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The stock bought by a former vice president of Yakult Honsha Co. with rebates from the Tokyo branch of Cresvale International Ltd. was not transferred under his name because the branch chairman did not want authorities to discover his activities, sources close to the case said Wednesday.

According to the sources, investigators believe branch chairman Akira Setogawa orchestrated the rebates and stock record manipulation in an effort to help the former executive evade income tax.

Setogawa himself is believed to have received some 500 million yen as a secret bonus and is under investigation for tax evasion. The money was deposited in a Hong Kong bank account, according to sources.

Cresvale, a securities subsidiary of Princeton Economics International Ltd. of the United States, is embroiled in a fraud scandal in which so-called Princeton bonds issued by PEI were sold to dozens of Japanese firms under illegal circumstances.

Many of the companies have suffered huge losses on the bonds, which were sold under the impression that the product was authorized by the Finance Ministry and Bank of Japan, when in fact they were not.

Financial regulators also believe Cresvale violated the Securities and Exchange Law by offering rebates to company executives who agreed to purchase the bonds.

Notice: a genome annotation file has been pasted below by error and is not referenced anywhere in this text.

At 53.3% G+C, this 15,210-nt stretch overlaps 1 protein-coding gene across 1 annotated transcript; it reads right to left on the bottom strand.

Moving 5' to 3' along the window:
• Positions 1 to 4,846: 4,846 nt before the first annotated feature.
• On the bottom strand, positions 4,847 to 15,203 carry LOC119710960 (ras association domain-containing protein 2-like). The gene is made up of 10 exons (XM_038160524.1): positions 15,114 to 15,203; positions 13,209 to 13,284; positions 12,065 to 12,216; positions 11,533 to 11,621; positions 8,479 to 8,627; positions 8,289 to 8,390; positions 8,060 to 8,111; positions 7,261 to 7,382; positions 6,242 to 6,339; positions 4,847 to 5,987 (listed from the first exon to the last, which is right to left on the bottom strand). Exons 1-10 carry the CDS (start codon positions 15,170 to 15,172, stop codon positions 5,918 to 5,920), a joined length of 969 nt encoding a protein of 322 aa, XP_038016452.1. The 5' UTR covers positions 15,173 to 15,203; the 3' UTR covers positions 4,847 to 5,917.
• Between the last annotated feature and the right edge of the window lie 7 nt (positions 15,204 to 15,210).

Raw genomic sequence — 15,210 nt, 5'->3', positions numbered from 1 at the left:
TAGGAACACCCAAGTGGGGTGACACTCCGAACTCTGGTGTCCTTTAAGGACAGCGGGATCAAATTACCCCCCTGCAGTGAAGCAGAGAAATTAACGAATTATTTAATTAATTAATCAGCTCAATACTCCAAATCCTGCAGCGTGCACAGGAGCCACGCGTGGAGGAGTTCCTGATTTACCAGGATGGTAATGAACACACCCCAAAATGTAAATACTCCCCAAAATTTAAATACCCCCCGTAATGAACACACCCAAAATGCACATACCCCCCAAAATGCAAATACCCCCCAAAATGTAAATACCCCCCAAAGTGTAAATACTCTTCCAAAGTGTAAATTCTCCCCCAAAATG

The Securities and Exchange Surveillance Commission has said that Cresvale’s Tokyo branch doled out some 620 million yen in such rebates to executives of five Japanese firms between September 1994 to June 1998.

As for the former Yakult executive, roughly 225 million yen of about 530 million yen in rebates received from Cresvale’s Tokyo branch was used to purchase bonds issued by a waste disposal company with a warrant to receive new stock in October 1996.

In 1997, Setogawa bought 10,000 of the 75,000 shares received through the warrant from the former Yakult executive for 10 million yen, sources said, adding that the money paid was part of the secret bonus he received from Cresvale.

However, the holder of all the shares involved in the deal continued to be registered as Cresvale Far East — the security firm’s Hong Kong branch — and the former executive never even received a receipt confirming the stocks were his, the sources said.

In addition, the sources said that Setogawa, fearing his secret bonus and Cresvale’s rebate payments would be discovered by tracing such documents, opted to leave the name of registered owner of the stocks unchanged.

Taxation officials have already gone through the former Yakult executive’s income records through the six years up to 1998, but no evidence of the stock purchase has turned up, the sources said.

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